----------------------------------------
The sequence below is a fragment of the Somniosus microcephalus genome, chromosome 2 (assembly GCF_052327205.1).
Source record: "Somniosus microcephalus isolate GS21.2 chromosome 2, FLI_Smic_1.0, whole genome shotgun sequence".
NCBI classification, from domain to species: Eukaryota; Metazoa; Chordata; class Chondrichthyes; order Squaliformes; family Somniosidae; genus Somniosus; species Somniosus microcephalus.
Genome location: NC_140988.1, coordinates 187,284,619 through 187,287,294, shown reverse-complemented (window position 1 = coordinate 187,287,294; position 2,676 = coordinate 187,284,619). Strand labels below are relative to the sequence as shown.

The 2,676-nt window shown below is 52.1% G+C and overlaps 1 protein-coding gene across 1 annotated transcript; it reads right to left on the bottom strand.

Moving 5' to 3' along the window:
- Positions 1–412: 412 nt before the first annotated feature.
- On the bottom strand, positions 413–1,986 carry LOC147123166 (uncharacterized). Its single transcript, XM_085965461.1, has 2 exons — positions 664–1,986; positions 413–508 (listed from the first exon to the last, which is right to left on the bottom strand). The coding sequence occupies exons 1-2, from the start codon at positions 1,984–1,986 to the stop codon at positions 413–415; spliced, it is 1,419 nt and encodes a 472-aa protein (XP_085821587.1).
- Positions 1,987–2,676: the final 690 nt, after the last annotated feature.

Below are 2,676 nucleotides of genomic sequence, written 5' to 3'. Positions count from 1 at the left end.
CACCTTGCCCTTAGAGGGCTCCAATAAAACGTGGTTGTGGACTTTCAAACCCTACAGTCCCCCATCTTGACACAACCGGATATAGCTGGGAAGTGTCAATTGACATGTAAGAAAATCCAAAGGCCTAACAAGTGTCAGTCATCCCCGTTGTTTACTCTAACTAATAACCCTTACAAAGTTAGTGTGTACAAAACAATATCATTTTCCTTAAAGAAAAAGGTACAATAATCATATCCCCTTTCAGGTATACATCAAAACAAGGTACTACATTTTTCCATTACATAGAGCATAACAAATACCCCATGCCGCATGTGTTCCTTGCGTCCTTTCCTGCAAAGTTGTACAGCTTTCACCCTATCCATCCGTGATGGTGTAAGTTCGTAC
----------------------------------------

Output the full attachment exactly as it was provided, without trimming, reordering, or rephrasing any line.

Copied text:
The sequence below is a fragment of the Somniosus microcephalus genome, chromosome 2 (assembly GCF_052327205.1).
Source record: "Somniosus microcephalus isolate GS21.2 chromosome 2, FLI_Smic_1.0, whole genome shotgun sequence".
NCBI classification, from domain to species: Eukaryota; Metazoa; Chordata; class Chondrichthyes; order Squaliformes; family Somniosidae; genus Somniosus; species Somniosus microcephalus.
Genome location: NC_140988.1, coordinates 187,284,619 through 187,287,294, shown reverse-complemented (window position 1 = coordinate 187,287,294; position 2,676 = coordinate 187,284,619). Strand labels below are relative to the sequence as shown.

The 2,676-nt window shown below is 52.1% G+C and overlaps 1 protein-coding gene across 1 annotated transcript; it reads right to left on the bottom strand.

Moving 5' to 3' along the window:
- Positions 1–412: 412 nt before the first annotated feature.
- On the bottom strand, positions 413–1,986 carry LOC147123166 (uncharacterized). Its single transcript, XM_085965461.1, has 2 exons — positions 664–1,986; positions 413–508 (listed from the first exon to the last, which is right to left on the bottom strand). The coding sequence occupies exons 1-2, from the start codon at positions 1,984–1,986 to the stop codon at positions 413–415; spliced, it is 1,419 nt and encodes a 472-aa protein (XP_085821587.1).
- Positions 1,987–2,676: the final 690 nt, after the last annotated feature.

Below are 2,676 nucleotides of genomic sequence, written 5' to 3'. Positions count from 1 at the left end.
CACCTTGCCCTTAGAGGGCTCCAATAAAACGTGGTTGTGGACTTTCAAACCCTACAGTCCCCCATCTTGACACAACCGGATATAGCTGGGAAGTGTCAATTGACATGTAAGAAAATCCAAAGGCCTAACAAGTGTCAGTCATCCCCGTTGTTTACTCTAACTAATAACCCTTACAAAGTTAGTGTGTACAAAACAATATCATTTTCCTTAAAGAAAAAGGTACAATAATCATATCCCCTTTCAGGTATACATCAAAACAAGGTACTACATTTTTCCATTACATAGAGCATAACAAATACCCCATGCCGCATGTGTTCCTTGCGTCCTTTCCTGCAAAGTTGTACAGCTTTCACCCTATCCATCCGTGATGGTGTAAGTTCGTAC